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Book Review

Lyric Imagery Pervades Memoir-Like Saga of Laotian Diaspora

LAND OF SMILES A Novel by T.C. Huo; Plume $12.95, 224 pages, paper

September 28, 2000|TONY COHAN | SPECIAL TO THE TIMES

We live in the age of the refugee. Unprecedented masses of people, uprooted by war, deprivation, natural disaster and political upheaval, leave their homes to board buses and boats, trains and planes, headed for unknown lands, unimaginable lives, unspoken tongues. Each displacement bears its story of tragedy and hope. Occasionally, by quirk of circumstance or plain literary luck, the immigrant himself (a Nabokov) comes to write his tale in the adopted tongue. More often, we must wait a generation or more for a Maxine Hong Kingston or a Lisa See to summon her forebears' epic journey to Gold Mountain.

Laotian-American author T.C. Huo's second novel, "Land of Smiles," tells the story of a 14-year-old boy, Boonkatorn, who escapes Communist Laos in the late dark days of the Vietnam conflict by swimming across the Mekong. A lonely, perilous odyssey through refugee camps on the Thai side leads him finally to one camp where he is reunited with his father and grandmother. There he learns that his sister and mother have perished in their attempted river crossing: A boatman had stolen their jewelry and tossed them overboard. Amid the desultory, dead-end life of the camp, the grief-stricken, precocious boy mines his linguistic gifts, studying English. As the changing world order plays itself out in microcosm among the huddled refugees along the Mekong, we meet Madame Francoise, a Laotian lady who teaches French; a coven of scheming matchmakers trying to marry off his father; soldiers, lepers and gravediggers. In this purgatorial holding pen, the refugees' lone hope is to be granted asylum somewhere in the West. Finally Boonkatorn and his father are granted an interview with the falang (white) inspector, upon whom all their hopes of immigration to America depend. Accepted, father and son board a plane full of other souls in transit for Seattle by way of Bangkok, Hong Kong, Tokyo.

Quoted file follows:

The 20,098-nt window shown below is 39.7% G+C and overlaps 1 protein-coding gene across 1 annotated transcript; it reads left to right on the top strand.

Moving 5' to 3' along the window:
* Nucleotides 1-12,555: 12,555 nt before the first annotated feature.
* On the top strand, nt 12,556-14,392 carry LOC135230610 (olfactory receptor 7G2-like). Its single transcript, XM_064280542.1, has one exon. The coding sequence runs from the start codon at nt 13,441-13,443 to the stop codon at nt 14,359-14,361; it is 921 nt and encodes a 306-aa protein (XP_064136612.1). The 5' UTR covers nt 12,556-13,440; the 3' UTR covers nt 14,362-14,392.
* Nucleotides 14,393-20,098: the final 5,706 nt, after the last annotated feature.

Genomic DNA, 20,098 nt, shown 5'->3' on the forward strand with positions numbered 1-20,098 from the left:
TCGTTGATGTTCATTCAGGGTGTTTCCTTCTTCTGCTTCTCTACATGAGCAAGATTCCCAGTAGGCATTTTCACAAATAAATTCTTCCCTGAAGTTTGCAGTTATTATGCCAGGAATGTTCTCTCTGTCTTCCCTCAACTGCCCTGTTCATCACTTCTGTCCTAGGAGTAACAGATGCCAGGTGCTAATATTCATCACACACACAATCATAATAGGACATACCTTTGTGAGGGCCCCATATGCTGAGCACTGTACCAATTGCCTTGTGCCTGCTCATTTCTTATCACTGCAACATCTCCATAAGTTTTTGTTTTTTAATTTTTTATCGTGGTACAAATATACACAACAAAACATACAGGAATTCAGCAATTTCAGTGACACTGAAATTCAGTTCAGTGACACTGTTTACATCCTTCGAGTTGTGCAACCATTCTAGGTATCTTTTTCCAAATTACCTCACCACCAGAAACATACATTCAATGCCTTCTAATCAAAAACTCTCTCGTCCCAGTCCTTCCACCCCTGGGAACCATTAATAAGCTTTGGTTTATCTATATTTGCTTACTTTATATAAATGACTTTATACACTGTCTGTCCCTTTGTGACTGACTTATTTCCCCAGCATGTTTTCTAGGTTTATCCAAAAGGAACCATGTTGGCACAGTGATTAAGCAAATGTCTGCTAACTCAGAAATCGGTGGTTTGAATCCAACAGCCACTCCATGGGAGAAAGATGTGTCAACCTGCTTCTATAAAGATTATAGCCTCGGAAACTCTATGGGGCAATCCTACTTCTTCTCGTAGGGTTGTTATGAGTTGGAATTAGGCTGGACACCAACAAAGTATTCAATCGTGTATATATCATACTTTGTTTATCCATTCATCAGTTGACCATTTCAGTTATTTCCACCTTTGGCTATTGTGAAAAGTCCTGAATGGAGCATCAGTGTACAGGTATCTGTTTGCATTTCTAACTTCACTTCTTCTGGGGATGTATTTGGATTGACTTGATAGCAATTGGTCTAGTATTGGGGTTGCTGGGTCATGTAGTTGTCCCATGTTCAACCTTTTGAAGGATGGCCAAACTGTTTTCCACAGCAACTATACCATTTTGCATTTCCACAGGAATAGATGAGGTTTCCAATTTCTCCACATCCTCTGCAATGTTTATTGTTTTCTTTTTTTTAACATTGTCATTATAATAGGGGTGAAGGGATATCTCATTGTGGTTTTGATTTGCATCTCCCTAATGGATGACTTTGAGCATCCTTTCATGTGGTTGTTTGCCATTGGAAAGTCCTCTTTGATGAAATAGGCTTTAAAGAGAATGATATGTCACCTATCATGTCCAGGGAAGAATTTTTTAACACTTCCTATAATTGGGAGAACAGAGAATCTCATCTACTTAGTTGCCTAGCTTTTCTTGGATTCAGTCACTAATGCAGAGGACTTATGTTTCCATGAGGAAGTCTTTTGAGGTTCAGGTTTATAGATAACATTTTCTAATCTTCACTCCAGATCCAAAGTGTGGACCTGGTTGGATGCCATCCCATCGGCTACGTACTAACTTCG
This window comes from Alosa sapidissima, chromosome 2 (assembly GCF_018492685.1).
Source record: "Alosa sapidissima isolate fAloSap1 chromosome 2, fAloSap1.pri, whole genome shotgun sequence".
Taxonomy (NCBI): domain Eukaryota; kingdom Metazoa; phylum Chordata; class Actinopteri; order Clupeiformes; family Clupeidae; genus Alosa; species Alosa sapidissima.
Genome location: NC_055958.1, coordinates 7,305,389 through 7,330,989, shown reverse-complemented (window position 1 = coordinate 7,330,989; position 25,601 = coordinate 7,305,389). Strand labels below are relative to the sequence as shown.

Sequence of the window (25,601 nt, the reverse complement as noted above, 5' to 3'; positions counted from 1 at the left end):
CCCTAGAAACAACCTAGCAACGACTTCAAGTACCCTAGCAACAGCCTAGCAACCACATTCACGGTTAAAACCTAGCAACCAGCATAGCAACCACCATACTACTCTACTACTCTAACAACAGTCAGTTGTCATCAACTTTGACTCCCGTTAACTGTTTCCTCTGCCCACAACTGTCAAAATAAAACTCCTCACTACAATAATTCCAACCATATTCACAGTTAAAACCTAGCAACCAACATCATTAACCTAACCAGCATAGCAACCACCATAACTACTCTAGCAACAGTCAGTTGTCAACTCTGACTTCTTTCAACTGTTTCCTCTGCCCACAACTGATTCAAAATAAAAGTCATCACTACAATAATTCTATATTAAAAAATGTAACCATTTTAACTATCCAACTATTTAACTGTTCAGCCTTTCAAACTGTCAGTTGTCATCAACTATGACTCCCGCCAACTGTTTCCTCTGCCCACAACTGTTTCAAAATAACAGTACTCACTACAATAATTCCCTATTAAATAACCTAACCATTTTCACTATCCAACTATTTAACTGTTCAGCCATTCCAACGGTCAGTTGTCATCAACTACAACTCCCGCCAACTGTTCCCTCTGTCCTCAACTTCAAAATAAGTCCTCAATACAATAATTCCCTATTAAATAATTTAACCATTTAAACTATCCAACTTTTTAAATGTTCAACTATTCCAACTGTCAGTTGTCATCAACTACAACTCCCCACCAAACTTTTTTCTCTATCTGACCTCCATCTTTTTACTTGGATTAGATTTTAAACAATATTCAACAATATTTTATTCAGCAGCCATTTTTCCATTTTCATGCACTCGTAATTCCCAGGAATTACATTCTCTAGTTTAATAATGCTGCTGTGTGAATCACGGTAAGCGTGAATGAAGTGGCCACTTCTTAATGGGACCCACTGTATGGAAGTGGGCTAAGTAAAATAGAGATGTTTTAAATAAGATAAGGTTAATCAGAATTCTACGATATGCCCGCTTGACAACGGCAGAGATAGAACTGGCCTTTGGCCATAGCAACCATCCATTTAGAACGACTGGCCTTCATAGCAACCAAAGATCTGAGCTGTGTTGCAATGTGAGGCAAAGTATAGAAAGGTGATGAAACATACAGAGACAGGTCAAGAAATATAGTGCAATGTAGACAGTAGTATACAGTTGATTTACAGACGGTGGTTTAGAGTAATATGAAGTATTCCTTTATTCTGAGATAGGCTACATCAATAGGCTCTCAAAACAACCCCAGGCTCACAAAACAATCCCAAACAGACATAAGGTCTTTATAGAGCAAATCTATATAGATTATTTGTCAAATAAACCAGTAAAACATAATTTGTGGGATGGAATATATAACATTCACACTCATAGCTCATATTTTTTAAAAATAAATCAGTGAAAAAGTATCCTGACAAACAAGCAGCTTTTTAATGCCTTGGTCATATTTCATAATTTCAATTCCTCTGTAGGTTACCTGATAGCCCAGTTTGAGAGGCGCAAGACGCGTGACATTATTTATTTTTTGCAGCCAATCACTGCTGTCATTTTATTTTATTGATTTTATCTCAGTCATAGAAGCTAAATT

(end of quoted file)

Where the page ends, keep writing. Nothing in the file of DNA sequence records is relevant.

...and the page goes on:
Heartbreaking, keenly observed, "Land of Smiles" rises at moments to a strange lyric intensity, a sort of Southeast Asian magical realism. Certain haunting leitmotifs--imaginings of his dead mother floating down the Mekong, the song of a man singing across the river to his lost Laotian lover--knit together the life he lost with the one he is entering. We sense we are inside a mind that is not European, and not trying to be, and this is one of the book's strengths.

If many recent memoirs veer toward the novel in their liberties with invention, Huo's novel hews so tightly to Boonkatorn's thoughts and experiences--as if the narrator himself were that boy--that "Land of Smiles" feels more like a memoir: The author's story, recast in certain respects perhaps, reads as an act of memory, reconstructed. In the novel's second part, Boonkatorn encounters a bewildering America of Bee Gees, "Saturday Night Fever," Superman and empty abundance. His Americanized relatives encourage him to adopt an American first name, while he and his fellow immigrant students find respite from the pressure of having to speak English in wordless bouts of roller-skating. When his father, a struggling carpenter defeated by the new land and language, remarries in Golden Gate Park to a woman he'd met back in the camps, the bitter Boonkatorn recalls his drowned mother: scenes of the wedding mix with images of his lost Laotian childhood.

"Land of Smiles," seen as a novel, has some limitations. Its literalistic, near-documentary rendering of experience seems better suited to the memoir form. But as an original telling of the Asian immigrant experience by a talented survivor, it is a decided success: a remarkable story, a courageous performance, and we're privileged to get it.

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